Recently I was visiting a family who have a four year-old daughter. Some of her friends were over at the house playing with her and her siblings. There were about six kids in total, all under the age of eight. Kids can play cruel games and these kids did just that. At a certain point, the others began to tease this young girl because she still occasionally wets her bed. They had a little jingle that they sang within which they rhymed part of her name with the word “pee”.

The poor kid! She flinched every time they repeated the rhyme and yet she was helpless to protect herself. She was exposed and ashamed. You could also see that she was angry, not so much at the other kids and their teasing as at herself, at her weakness, at her inability to not do that for which she was being taunted. Sometimes kids are powerless to stop wetting their beds, long after they’ve matured enough to experience great shame in doing it.

To such as these belongs the kingdom of God. Jesus had just such a child in mind when he made that statement. But generally we misunderstand why the kingdom belongs to children. We tend to idealize the innocence of children – and, indeed, childlike innocence is a beautiful quality. That is not what Jesus most idealizes in a child however. The quality that makes children so apt to receive the kingdom is not so much their innocence as their helplessness, their powerlessness to not wet their beds, among other things. Very young children cannot even feed themselves, let alone provide for themselves. And certainly they cannot protect themselves, especially against their own weaknesses.

There is more than one fruitful theological reflection that can be spun off of the phenomenon of bed-wetting. At a more obvious level, of course, we have St. Paul’s great dictum in the Epistle to the Romans: “Woe to me, weak and inept, bed-wetter that I am! The good I want to do, I can’t do; the thing that I most don’t want to do, I end up doing.” What a pity our young four year-old couldn’t have quoted Romans to herself in the face of their cruel teasing.

There is a congenital ineptness inside of all of us and, try as we might, we cannot always or often protect ourselves against our own weaknesses. That’s basic biblical anthropology. But there is something even more important theologically here. It’s how God sees us in our weakness. I was one of the adults in the room as this child was being teased, as was her mother. What an adult brings to this situation, beyond a pretty immediate call to the kids to stop it, is understanding and empathy: A three year-old cannot always help herself, cannot be responsible for herself as an adult can, and should not be subjected to this kind of cruel, wounding judgement. Any adult not jaded in the soul, witnessing something like this, will spontaneously feel a burst of tender empathy for the one who is little, who cannot protect herself against her own weakness.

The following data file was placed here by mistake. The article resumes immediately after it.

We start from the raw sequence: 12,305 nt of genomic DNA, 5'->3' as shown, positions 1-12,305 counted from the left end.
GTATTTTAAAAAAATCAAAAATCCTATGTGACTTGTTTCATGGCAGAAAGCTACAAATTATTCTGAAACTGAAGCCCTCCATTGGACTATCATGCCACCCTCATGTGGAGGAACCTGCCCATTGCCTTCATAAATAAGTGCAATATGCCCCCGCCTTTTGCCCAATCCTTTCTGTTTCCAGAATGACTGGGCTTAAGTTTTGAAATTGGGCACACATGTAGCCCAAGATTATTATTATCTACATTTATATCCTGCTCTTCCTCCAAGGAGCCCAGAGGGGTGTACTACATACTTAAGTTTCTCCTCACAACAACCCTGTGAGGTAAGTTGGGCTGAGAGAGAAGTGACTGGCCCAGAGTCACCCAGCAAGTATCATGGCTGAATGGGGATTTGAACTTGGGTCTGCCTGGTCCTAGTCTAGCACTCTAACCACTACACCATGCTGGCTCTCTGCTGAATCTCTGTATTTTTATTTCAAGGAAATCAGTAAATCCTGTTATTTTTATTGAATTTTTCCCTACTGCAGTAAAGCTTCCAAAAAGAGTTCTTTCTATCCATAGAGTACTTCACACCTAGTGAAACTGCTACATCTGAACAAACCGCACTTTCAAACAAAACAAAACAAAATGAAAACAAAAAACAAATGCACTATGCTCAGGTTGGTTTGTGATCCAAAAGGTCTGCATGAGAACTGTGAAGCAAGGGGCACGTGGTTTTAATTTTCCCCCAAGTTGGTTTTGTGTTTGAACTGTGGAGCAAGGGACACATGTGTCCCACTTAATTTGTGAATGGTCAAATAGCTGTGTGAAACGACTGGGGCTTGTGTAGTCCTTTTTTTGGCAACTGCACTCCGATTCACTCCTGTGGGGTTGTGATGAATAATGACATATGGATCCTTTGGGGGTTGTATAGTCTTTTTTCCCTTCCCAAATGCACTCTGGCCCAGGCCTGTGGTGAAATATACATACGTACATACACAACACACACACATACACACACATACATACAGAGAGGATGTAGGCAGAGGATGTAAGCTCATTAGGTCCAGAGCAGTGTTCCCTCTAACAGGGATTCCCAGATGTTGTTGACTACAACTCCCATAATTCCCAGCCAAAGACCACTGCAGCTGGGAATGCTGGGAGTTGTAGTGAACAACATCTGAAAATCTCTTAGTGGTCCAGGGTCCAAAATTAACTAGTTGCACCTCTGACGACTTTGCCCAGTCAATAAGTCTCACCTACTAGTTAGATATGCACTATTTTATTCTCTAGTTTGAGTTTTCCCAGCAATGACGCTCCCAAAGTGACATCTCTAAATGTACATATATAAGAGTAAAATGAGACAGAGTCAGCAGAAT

That, I suspect, is how God looks at us. We grow up, grow more responsible, and grow more capable of taking care of ourselves, still we never quite achieve adequacy. We simply humiliate ourselves in other ways, though we become more adept at hiding this from others. Or, at least, we think we do. But, to use Jesus’ own metaphor, the beam in our eye is always evident to others. We are never whole and adequate, nor do we look it.

Physically, our bloom is pretty short-lived and, long before we are ready for it, our bodies begin again to betray us. Wrinkles, fat, and the humiliating sags of mid-life appear in ways that cannot be hidden. Our friends don’t tease and taunt us about these weaknesses, as very young kids do. They don’t need to, we are painfully aware of our inadequacies.

That is true too for us emotionally and morally. There are mid-life wrinkles, fat, and sagging in these areas too. When we are young, the beauty of a youthful body and youthful spirit helps compensate for, and partly camouflages, our hidden and not-so-hidden selfishness, bitterness, and envy. These become more and more evident in us as we grow older and are a lot more shameful than bed-wetting. In the end, none of us can protect ourselves against our own weaknesses, nor indeed can we forever hide them from the view of others.

But, and this is the point, in the face of our inadequacies, we must begin to see ourselves as God sees us, a child who cannot yet be fully responsible for his or her life. Then our shame can give way to tender compassion. We are all bed-wetters and live in that humiliation. But, as Jesus assures us, to such as these belongs the kingdom of heaven.